Himalayan glaciers melting twice as fast now
Ice loss from glaciers contributed more to sea level rise than ice sheets between 1993 and 2010, the Intergovernmental Panel on Climate Change said in their 5th Assessment Report.
The Himalayas, home to the highest peak in Mount Everest (29,029 feet), is losing billions of tons of ice from its glaciers.
And this rate is accelerating with rising temperatures. Guess what, the amount of melting that took place from 2000 to 2016 is equivalent to twice that of the last quarter of the 20th century, a study published in the Science Advances journal revealed.
The Himalayan mountain region has the third largest deposit of ice and snow after Antarctica and the Arctic.
And therefore, this fast depleting ice threatens water supplies from mighty rivers, including the Indus, the Yangtze, and the Ganga-Brahmaputra, that supports hundreds of millions of people living downstream in Asia.
Also, this report is significant because ice loss from glaciers contributed more to sea level rise than ice sheets between 1993 and 2010, the Intergovernmental Panel on Climate Change said in their 5th Assessment Report.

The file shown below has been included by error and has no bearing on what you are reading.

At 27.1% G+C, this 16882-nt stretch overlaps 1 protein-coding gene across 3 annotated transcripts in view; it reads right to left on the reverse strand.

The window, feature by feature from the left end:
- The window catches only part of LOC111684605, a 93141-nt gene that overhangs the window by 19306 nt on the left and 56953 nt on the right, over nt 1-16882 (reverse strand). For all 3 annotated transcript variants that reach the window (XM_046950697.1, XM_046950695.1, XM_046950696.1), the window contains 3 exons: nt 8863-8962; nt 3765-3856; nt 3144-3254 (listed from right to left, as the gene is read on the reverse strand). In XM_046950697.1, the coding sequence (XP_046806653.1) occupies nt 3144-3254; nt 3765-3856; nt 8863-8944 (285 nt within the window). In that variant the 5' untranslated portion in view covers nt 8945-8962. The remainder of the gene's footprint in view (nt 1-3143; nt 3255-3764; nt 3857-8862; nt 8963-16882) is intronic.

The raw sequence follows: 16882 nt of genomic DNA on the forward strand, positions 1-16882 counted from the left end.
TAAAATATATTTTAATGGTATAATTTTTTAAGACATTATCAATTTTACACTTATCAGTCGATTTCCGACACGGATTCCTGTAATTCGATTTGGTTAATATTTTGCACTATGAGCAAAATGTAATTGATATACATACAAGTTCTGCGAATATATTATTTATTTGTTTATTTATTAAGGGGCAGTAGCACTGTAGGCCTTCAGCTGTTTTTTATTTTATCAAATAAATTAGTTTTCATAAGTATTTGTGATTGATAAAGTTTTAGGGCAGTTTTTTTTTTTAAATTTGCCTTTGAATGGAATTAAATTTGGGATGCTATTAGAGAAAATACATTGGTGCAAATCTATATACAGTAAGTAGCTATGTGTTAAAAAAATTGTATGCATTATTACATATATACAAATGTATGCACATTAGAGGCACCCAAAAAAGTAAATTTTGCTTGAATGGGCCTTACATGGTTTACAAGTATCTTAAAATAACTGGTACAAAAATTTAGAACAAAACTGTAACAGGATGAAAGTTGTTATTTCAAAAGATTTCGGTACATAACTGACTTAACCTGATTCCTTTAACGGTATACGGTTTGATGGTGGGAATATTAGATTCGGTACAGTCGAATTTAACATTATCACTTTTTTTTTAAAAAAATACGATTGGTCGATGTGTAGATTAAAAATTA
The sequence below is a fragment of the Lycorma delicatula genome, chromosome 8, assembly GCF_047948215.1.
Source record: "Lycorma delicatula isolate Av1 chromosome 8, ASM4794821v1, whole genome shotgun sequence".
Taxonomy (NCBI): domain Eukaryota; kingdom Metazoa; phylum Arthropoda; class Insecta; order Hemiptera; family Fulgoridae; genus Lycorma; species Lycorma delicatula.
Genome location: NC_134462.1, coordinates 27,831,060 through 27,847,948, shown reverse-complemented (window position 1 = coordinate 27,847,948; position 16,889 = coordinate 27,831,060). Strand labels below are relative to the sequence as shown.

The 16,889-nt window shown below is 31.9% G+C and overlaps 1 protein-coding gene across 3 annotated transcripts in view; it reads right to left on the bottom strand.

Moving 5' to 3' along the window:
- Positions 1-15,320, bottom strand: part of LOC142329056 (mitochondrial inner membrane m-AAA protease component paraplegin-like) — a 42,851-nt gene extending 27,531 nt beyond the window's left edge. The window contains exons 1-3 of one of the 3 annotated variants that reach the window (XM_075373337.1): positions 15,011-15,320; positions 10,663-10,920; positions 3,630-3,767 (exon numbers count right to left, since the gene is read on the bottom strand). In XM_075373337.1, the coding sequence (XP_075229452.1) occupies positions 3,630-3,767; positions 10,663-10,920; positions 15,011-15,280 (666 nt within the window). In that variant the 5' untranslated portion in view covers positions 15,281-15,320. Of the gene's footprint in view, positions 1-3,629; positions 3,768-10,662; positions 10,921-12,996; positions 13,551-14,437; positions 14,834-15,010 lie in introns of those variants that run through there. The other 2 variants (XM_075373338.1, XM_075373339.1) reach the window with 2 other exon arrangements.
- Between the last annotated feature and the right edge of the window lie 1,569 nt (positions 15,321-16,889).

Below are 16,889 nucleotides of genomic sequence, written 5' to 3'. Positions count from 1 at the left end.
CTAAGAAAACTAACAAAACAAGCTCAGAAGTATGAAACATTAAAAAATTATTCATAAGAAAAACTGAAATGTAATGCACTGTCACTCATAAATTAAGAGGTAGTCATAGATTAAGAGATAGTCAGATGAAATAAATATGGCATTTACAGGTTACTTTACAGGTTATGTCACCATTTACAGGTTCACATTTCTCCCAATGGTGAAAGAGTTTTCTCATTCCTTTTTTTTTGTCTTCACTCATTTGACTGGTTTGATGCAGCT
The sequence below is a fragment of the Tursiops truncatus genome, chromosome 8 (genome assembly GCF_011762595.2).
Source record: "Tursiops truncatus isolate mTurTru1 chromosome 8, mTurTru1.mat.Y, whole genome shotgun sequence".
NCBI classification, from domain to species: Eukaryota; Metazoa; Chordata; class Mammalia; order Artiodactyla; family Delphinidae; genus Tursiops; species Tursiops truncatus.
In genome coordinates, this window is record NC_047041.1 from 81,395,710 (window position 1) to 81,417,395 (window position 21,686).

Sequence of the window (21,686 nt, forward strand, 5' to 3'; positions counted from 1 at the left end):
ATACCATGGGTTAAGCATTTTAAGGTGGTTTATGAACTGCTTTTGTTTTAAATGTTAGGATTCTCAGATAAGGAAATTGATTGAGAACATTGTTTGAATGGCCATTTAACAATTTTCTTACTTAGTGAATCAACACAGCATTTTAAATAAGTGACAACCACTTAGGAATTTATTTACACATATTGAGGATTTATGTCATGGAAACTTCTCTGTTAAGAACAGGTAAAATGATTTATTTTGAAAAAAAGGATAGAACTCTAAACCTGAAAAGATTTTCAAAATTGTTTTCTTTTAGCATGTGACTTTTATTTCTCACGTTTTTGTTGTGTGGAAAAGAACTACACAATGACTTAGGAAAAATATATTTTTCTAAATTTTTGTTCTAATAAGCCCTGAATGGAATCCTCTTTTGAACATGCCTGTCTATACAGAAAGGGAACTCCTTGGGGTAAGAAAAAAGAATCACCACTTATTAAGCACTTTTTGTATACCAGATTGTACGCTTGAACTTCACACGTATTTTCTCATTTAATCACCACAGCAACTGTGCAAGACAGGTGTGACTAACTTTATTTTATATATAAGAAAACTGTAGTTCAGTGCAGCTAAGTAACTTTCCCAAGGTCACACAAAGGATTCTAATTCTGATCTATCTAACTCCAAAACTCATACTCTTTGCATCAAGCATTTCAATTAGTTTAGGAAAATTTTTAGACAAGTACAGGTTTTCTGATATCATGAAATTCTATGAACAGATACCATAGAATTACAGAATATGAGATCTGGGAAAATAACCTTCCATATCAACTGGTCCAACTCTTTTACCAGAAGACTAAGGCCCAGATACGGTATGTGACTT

How did they do it?
Using declassified spy satellite imagery extending back to the 70s, the researchers quantified ice loss for 650 of the region’s largest glaciers.
Then they compared the trends to data from more recent satellite remote sensing studies. All told, the analysis spanned more than 40 years of ice loss—from 1975 to 2016—and 1,200 miles of land, from the northernmost region of India across Nepal to Bhutan.
But why did the melting glaciers picked up speed in the last few decades?
The researchers estimated how much air temperature would have had to change to provide enough energy to melt the glaciers at such a rapid clip.
Their analysis revealed air temperatures would have had to be 0.7 to 2.5 degrees Fahrenheit warmer during the 2000 to 2016 period than they were between 1975 and 2000.
Co-author Joerg Schaefer, a professor at Columbia University’s Lamont-Doherty Earth Observatory, noted that this is huge. “In the middle of the last ice age the mean annual temperature was only 3 degrees C cooler,” he said.